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Man United and Private Equity

Malcolm Glazer has succeeded in gaining control of Manchester United and taken the company off the stock market. In that respect, Man United has followed what has become quite a common trend over the past few years of public to private (P2P) deals, although usually with the buyer being one of the major Private Equity houses as opposed to an individual investor. What is interesting about all this is that banks seem happy, not to say eager, to join the party.

Generally speaking, the risks associated with a business remain the same regardless of its capital structure. If the new owners run it pretty much the same as before, then the sales and profits (not counting interest) have just the same risks whether the company is public or private. What has changed is how those risks (and the associated rewards) are shared between debt and equity. If you increase debt and reduce equity, there is less money available to shareholders if the business fails (the banks get it all), but if the business prospers then the shareholders get all the profit after paying the higher interest. However, increasing the debt reduces the security available to the banks and effectively increases the amount they stand to lose if it all goes wrong. If the banks get rewarded for this increased risk then fair enough, but the suspicion is that they probably don’t.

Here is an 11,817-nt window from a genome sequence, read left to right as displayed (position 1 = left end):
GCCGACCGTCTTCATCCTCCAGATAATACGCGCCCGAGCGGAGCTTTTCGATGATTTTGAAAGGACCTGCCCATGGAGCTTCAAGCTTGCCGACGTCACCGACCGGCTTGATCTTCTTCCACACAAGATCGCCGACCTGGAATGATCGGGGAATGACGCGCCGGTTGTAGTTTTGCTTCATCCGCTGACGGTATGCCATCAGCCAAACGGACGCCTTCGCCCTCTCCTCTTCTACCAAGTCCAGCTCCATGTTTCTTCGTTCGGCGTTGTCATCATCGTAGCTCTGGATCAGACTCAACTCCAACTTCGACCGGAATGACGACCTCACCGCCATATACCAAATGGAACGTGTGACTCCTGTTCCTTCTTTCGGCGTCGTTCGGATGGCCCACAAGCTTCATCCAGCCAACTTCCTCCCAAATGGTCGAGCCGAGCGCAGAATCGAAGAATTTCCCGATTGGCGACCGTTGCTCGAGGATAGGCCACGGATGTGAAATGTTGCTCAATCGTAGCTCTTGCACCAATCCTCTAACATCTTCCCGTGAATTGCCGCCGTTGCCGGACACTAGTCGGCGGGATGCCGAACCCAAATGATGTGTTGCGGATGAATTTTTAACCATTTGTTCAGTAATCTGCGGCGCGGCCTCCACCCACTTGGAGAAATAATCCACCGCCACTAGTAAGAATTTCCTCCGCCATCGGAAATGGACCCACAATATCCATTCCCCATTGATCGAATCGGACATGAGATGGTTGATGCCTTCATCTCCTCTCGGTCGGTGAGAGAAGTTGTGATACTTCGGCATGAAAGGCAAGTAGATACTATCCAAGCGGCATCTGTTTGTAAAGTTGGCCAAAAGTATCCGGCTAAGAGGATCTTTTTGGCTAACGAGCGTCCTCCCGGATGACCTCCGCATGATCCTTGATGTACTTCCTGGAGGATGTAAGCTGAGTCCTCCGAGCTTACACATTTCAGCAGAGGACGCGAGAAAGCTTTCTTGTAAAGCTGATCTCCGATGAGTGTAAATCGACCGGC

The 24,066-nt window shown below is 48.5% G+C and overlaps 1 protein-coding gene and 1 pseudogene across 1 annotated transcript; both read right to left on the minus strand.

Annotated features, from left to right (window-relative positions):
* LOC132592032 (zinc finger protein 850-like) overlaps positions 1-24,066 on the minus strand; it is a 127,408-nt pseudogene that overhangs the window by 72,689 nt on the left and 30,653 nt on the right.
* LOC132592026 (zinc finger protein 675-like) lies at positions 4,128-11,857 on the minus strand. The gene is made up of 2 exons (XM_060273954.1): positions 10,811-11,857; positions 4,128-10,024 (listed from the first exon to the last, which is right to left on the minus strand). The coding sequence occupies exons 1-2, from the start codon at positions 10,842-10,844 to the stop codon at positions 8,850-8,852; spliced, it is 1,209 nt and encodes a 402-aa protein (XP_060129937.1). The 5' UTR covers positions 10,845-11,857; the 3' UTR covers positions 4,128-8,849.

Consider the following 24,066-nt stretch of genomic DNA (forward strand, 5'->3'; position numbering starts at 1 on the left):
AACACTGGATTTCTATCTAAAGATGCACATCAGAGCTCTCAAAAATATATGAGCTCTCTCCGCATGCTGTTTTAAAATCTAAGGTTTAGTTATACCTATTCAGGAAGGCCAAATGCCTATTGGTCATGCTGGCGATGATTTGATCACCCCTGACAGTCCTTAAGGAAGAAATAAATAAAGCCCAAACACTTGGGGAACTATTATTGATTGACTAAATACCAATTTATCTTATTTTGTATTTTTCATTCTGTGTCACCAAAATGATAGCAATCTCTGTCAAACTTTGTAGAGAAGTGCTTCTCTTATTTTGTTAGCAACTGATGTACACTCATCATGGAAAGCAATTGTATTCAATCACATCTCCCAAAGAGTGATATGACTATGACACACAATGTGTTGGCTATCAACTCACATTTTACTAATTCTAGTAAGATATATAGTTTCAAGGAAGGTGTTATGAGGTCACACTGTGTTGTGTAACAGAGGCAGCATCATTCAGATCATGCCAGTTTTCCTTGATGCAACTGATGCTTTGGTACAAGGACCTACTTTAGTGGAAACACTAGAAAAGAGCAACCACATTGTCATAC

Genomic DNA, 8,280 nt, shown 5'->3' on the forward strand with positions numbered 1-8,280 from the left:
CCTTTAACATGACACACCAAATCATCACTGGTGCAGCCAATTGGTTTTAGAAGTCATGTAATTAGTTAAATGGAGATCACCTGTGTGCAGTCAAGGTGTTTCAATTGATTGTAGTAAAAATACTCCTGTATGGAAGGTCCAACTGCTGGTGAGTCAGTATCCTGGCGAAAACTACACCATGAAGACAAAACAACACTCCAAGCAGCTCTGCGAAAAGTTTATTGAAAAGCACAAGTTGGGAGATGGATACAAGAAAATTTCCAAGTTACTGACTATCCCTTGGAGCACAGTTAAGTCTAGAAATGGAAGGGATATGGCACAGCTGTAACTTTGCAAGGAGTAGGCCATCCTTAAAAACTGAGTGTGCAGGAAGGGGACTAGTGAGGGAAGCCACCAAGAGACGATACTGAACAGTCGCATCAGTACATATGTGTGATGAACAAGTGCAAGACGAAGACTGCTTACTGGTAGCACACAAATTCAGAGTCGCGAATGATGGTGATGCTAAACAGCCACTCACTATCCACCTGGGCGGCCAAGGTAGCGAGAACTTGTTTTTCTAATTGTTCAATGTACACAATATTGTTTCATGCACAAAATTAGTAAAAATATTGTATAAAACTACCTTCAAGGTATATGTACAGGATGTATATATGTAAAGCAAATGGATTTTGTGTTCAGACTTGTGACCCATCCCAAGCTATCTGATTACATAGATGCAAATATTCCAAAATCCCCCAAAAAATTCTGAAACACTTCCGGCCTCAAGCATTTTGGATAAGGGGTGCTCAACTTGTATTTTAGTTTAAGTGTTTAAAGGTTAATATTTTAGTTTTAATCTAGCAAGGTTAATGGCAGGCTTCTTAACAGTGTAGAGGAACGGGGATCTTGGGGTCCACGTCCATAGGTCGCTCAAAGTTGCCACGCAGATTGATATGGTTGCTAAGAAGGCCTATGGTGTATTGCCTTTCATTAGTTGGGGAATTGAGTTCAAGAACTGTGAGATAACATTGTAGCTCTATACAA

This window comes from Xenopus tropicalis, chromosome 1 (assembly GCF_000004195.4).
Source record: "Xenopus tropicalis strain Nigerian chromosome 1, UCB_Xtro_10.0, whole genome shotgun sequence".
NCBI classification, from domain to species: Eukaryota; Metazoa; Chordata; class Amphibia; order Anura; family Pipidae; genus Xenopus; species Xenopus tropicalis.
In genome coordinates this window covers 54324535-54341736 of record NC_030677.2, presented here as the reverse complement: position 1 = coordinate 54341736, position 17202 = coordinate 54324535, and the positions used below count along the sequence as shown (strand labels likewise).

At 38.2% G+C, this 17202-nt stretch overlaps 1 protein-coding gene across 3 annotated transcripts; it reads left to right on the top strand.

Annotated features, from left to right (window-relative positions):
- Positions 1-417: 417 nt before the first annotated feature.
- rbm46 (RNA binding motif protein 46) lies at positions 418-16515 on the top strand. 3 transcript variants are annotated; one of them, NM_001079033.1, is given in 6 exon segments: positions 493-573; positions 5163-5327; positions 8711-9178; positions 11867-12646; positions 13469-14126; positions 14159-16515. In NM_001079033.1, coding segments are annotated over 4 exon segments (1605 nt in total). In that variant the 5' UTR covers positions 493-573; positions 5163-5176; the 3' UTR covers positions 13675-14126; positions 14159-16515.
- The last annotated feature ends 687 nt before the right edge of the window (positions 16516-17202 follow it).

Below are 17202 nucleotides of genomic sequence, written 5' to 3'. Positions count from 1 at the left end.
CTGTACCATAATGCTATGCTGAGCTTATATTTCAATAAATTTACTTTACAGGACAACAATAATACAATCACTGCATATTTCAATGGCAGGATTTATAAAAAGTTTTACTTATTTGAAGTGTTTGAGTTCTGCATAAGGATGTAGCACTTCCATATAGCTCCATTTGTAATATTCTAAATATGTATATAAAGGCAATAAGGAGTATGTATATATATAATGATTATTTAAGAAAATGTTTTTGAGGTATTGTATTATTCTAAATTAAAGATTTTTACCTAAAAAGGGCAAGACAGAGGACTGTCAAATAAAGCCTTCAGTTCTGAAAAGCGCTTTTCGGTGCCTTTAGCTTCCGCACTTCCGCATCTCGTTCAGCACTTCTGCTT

If a company’s pension fund has a shortfall the banks could find themselves nursing some nasty bad debts. What’s the betting that pension schemes will at some point in the future be classed as preferential creditors in the event of liquidation?

 

  9 October, 2008 © 2008 K.R.Wade and Co Ltd prev page next page